Can you cut drywall with a circular saw. Circular saw cut drywall

can you cut drywall with a circular saw?

I always used to think that the work of drywallers was effortless. I have often seen many skilled drywallers put panels on a ceiling alone, and it seemed easy while seeing. Later, I tried once by myself and realized how foolish I was!

It is tough to do, and I finally understood my fault. Sharing my story regarding materials to use for drywalls. I was an absolute novice in drywall work.

Little do I know about the materials. One of my friends suggested using a circular saw as I need to make cutouts in drywall. I started my experiments back then.

And today, I can assure you that I know these things well. Can you cut drywall with a circular saw?

Well, I am reading elaborately to help all the beginners. I have suffered a lot in choosing the exact material and so, here to reduce the hassles for people like me.

What is drywall?

The U.S Gypsum Company invented drywall in 1916. Small, fire-resistant tiles were initially used for marketing the product. However, multi-layer gypsum and paper sheets were introduced after a few years.

Drywall is a typical building material used to make the inside walls of homes, workplaces, and other buildings. This material is lightweight. What is it made of?

One thin gypsum and two thick sheets of heavyweight paper make up its components. Usually, fiberglass or paper is used to make the paper.

Many people get confused about the proper thickness of drywall. It is not wrong as it is one of the most critical issues before buying drywall sheets. The thickness depends on the usage.

I have also seen people giving multiple layers to make it soundproof and fire-resistant. Mainly, it remains between half an inch to five and a quarter inches. However, drywall panels of interior walls are standard to be half inches thick.

The thinnest one is used on curved walls. The flexibility of the wall increases because of the thinness. It becomes like the regular one once it is dry.

How to rip drywall. #shorts #youtubeshorts #diy

On the other hand, the thickest drywall is used mainly in commercial works. One of the plus points of the thickest one is that it gives fire protection for about half an hour.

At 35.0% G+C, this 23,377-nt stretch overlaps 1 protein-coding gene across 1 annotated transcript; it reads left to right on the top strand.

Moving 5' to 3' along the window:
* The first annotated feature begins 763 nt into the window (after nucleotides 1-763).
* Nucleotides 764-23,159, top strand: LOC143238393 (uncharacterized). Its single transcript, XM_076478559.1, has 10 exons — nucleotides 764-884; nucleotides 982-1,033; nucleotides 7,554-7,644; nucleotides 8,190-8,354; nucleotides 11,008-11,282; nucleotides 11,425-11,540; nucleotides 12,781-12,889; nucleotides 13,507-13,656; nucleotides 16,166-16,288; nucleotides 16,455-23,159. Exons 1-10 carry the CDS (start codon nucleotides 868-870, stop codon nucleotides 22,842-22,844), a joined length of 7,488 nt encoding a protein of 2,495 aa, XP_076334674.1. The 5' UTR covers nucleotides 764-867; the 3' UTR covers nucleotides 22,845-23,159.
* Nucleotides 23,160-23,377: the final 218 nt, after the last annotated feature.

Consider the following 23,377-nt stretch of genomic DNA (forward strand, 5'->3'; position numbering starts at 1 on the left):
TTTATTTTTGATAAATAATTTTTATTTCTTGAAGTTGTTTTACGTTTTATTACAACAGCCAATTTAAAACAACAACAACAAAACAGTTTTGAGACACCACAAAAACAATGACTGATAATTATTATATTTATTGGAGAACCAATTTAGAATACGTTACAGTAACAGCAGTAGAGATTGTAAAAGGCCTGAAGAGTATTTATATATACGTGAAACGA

There are two most common varieties of drywall. One is fiberboard, and we all know fiberboard is made from wood. Another type is called paper-faced panels.

I remember we used paper-faced panels during the construction of our new home. I liked the outcome of it.

There are many types of drywalls available in the market. People choose their one based on the kind of work, availability, etc. Here are a few types of drywalls we are discussing:

Regular drywalls are the most used ones in houses and also commercial projects. People also call it whiteboard. The thickness of regular drywalls or whiteboards for residential purposes should be half an inch.

You must be thinking about what is new in it. All the drywalls available in the market have soundproofing qualities. But these soundproof drywalls have a little more extra.

We all want our living room to be quieter than the house’s other rooms. Soundproof drywalls are used to do that. It has more gypsum, polymer, etc., which helps increase the STC ( Sound transmission class).

But let me tell you one thing: it is harder to work with soundproof drywall. over, these are supposed to be denser than whiteboards or regular drywall.

These types of drywalls are comparatively new in the market. It has a unique feature in it. These drywalls can absorb harmful chemicals.

Cleaning products we use daily contain many chemicals that are bad for our health. Especially if we have children at home, it can be dangerous for them.

VOC-absorbing drywalls are best to remain safe. You will be shocked to know that these drywalls provide service for up to 75 years even if you paint the cover with the wallcovering.

Our garage and basement need extra fire protection. Equipment that can be a cause of the fire remains in these places. So, fire-resistant drywalls can be perfect for these kinds of sensitive areas.

What does fire-resistant contain to protect from fire? Well, fire-resistant drywalls have fiberglass. I agree it can not immediately stop the fire, but it slows down.

Fire-resistant drywalls are two kinds; one is type x, and the other one is type c. Type x is comparatively thicker and provides a minimum of one hour of protection from fire. Type c is used for the ceilings because this type of fire-resistant drywall does not shrink while burning.

Tools for cutting drywall

As I have previously said, cutting drywall is more complicated than it seems. I remember the first time I attempted to cut drywall; it took an entire day for me to complete it. My whole house became messy.

No, I am not here to frighten you more. It happens because of choosing the wrong tool. over, you must know the best ways for cutting drywall.

The right tool can save time, energy, and money. That is why it is necessary to know how to choose first and what to choose.

The first and foremost thing I want to say is that a good quality razor knife is a must-have for completing every drywall project. I bought it for the first time without knowing its uses.

A Razor knife is also the most widely used tool for cutting drywall. It is also called a utility knife. It amazed me later when I realized the necessity of this tool.